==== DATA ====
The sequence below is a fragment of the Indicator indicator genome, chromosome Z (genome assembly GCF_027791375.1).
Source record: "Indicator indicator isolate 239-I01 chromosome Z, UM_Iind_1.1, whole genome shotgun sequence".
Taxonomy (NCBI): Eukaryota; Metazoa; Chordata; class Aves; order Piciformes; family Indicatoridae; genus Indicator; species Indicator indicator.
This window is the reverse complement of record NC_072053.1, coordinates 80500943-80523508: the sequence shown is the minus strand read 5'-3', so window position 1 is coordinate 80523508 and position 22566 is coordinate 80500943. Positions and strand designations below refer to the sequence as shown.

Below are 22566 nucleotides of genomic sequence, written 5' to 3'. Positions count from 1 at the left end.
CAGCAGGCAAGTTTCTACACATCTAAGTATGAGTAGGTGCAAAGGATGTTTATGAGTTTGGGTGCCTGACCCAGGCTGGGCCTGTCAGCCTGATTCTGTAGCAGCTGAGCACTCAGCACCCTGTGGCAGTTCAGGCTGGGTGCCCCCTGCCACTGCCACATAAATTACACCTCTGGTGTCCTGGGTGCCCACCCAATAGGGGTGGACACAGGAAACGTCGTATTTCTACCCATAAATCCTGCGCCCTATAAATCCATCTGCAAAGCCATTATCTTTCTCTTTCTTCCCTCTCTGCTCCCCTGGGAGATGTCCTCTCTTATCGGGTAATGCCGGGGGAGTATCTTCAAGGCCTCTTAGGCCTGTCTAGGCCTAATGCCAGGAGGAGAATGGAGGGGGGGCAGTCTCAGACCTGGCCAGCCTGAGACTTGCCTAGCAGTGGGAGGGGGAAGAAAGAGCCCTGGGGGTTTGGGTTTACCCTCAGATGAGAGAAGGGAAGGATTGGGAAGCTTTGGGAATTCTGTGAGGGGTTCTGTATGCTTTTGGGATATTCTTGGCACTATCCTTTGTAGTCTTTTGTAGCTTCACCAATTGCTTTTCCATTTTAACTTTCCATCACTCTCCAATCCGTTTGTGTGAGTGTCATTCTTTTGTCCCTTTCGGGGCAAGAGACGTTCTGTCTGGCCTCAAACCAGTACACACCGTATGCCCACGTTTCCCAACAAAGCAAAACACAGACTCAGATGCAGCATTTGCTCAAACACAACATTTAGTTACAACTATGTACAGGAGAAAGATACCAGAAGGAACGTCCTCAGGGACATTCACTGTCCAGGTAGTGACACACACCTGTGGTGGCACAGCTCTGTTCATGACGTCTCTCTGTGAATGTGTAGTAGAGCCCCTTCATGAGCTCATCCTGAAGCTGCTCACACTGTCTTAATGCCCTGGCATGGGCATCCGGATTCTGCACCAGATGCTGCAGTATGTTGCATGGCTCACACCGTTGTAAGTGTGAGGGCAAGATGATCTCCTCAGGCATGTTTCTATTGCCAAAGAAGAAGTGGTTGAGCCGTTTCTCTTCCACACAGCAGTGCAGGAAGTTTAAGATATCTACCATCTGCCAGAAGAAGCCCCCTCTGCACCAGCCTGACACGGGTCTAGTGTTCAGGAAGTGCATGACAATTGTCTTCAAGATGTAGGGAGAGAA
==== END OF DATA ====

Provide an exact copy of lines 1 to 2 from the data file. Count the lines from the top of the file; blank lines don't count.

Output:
The sequence below is a fragment of the Indicator indicator genome, chromosome Z (genome assembly GCF_027791375.1).
Source record: "Indicator indicator isolate 239-I01 chromosome Z, UM_Iind_1.1, whole genome shotgun sequence".